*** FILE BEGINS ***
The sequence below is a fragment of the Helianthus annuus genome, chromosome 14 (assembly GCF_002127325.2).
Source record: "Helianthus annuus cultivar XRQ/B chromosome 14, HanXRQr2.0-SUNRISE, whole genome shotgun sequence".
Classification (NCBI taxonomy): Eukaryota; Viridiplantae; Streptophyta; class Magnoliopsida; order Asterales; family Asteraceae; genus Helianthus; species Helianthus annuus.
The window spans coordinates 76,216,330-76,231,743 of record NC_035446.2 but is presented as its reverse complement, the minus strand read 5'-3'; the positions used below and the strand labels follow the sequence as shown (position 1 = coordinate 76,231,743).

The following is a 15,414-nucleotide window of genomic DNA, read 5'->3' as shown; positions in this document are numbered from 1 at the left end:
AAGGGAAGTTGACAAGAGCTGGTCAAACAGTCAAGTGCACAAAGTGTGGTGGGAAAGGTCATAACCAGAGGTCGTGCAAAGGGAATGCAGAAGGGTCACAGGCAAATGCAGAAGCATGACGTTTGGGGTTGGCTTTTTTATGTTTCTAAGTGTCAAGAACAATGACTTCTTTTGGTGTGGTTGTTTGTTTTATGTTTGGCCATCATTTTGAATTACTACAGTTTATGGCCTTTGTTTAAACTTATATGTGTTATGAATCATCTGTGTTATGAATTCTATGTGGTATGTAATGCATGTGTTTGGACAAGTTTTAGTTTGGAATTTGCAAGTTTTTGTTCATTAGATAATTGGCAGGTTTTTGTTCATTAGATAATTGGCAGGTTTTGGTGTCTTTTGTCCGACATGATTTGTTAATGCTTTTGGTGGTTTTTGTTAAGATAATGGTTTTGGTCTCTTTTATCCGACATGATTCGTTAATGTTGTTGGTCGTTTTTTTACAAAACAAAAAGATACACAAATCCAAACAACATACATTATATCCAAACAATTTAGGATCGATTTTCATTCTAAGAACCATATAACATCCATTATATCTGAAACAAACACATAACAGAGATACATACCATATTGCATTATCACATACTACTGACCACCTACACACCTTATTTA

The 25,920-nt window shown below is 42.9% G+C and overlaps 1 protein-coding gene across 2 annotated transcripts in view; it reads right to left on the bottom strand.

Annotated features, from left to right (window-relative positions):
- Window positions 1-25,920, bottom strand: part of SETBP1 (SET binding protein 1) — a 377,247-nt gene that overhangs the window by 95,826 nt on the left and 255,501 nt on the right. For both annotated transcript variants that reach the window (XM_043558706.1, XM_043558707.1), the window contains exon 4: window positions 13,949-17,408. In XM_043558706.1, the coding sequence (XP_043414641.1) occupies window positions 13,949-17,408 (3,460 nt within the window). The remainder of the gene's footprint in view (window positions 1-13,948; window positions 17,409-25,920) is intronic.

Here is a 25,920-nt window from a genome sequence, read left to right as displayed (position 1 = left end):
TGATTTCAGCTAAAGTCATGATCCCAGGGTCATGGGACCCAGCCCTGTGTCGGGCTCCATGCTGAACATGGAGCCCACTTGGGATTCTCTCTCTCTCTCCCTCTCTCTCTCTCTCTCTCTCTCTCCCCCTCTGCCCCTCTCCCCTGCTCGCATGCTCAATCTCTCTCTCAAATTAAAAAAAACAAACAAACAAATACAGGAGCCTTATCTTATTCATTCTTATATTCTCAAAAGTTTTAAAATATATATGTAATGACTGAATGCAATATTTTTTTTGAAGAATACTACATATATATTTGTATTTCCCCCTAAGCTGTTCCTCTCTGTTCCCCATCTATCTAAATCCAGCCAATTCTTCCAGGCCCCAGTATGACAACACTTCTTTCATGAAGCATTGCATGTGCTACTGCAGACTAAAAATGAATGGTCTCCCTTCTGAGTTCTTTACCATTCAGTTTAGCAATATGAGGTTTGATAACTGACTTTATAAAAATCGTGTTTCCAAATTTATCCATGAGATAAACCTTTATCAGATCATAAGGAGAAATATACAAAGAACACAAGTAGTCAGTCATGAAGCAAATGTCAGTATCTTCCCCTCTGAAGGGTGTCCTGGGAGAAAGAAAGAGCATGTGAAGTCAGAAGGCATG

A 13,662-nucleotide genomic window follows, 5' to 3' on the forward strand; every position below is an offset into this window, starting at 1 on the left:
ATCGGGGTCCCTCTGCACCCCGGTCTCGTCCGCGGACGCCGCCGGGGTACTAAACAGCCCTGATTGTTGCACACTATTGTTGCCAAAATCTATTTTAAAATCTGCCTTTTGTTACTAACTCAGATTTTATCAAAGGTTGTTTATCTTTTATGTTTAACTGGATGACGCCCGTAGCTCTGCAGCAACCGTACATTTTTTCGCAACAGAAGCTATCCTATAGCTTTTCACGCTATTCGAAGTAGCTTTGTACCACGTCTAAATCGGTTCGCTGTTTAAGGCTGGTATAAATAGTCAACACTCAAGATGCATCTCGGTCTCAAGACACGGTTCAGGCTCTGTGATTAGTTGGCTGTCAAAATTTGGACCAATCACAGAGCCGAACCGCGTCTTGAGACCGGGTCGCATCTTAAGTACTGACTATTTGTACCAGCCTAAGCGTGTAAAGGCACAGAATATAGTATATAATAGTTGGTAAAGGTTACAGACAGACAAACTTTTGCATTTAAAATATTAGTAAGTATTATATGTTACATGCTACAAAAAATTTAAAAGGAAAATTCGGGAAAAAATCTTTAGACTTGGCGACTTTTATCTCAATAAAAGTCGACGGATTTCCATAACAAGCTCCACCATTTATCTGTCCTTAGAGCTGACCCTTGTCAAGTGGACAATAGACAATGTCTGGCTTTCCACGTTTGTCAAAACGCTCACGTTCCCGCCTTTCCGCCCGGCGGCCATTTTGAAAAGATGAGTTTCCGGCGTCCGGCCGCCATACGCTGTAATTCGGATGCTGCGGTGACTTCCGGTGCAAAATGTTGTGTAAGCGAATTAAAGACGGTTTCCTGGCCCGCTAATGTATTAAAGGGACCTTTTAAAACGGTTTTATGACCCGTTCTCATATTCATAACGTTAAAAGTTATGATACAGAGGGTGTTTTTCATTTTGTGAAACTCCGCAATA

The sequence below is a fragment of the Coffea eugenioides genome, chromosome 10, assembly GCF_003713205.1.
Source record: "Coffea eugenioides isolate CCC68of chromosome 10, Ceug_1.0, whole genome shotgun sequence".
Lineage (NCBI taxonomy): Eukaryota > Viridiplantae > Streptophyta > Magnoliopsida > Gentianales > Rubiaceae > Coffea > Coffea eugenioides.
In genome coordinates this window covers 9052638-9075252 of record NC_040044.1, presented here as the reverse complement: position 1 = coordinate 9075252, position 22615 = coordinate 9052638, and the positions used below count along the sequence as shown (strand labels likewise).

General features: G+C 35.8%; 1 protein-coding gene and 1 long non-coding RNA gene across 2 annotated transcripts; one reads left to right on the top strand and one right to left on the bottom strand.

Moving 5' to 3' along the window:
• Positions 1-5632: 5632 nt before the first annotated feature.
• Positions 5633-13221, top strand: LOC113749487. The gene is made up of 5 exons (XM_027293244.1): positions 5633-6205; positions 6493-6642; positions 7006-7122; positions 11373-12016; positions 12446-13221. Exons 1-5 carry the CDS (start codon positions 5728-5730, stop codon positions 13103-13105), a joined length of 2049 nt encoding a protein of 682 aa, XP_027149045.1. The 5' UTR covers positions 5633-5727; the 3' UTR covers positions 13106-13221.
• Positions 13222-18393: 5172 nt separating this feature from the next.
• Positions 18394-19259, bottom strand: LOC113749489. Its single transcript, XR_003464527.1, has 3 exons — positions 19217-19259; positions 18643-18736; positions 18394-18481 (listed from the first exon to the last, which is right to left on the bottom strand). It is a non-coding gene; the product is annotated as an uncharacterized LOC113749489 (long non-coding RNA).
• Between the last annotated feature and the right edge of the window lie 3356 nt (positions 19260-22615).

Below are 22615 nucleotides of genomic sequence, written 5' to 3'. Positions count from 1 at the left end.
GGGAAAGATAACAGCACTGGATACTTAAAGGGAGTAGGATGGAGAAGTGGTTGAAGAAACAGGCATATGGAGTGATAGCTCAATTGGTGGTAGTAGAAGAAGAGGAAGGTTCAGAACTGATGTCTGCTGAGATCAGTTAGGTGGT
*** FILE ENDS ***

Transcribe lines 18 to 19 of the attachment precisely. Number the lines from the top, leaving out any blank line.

General features: G+C 35.8%; 1 protein-coding gene and 1 long non-coding RNA gene across 2 annotated transcripts; one reads left to right on the top strand and one right to left on the bottom strand.

Moving 5' to 3' along the window: